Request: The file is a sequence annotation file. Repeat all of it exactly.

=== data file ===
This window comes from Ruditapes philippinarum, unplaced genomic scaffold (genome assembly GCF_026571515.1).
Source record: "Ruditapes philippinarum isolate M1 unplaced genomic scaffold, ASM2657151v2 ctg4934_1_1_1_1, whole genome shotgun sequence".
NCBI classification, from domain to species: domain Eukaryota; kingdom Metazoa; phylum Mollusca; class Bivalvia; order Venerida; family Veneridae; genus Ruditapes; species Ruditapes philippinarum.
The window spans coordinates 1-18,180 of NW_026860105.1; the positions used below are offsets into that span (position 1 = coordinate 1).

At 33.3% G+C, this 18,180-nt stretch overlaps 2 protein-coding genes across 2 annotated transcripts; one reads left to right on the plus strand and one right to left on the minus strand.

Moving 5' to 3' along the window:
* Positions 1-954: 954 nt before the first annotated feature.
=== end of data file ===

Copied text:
This window comes from Ruditapes philippinarum, unplaced genomic scaffold (genome assembly GCF_026571515.1).
Source record: "Ruditapes philippinarum isolate M1 unplaced genomic scaffold, ASM2657151v2 ctg4934_1_1_1_1, whole genome shotgun sequence".
NCBI classification, from domain to species: domain Eukaryota; kingdom Metazoa; phylum Mollusca; class Bivalvia; order Venerida; family Veneridae; genus Ruditapes; species Ruditapes philippinarum.
The window spans coordinates 1-18,180 of NW_026860105.1; the positions used below are offsets into that span (position 1 = coordinate 1).

At 33.3% G+C, this 18,180-nt stretch overlaps 2 protein-coding genes across 2 annotated transcripts; one reads left to right on the plus strand and one right to left on the minus strand.

Moving 5' to 3' along the window:
* Positions 1-954: 954 nt before the first annotated feature.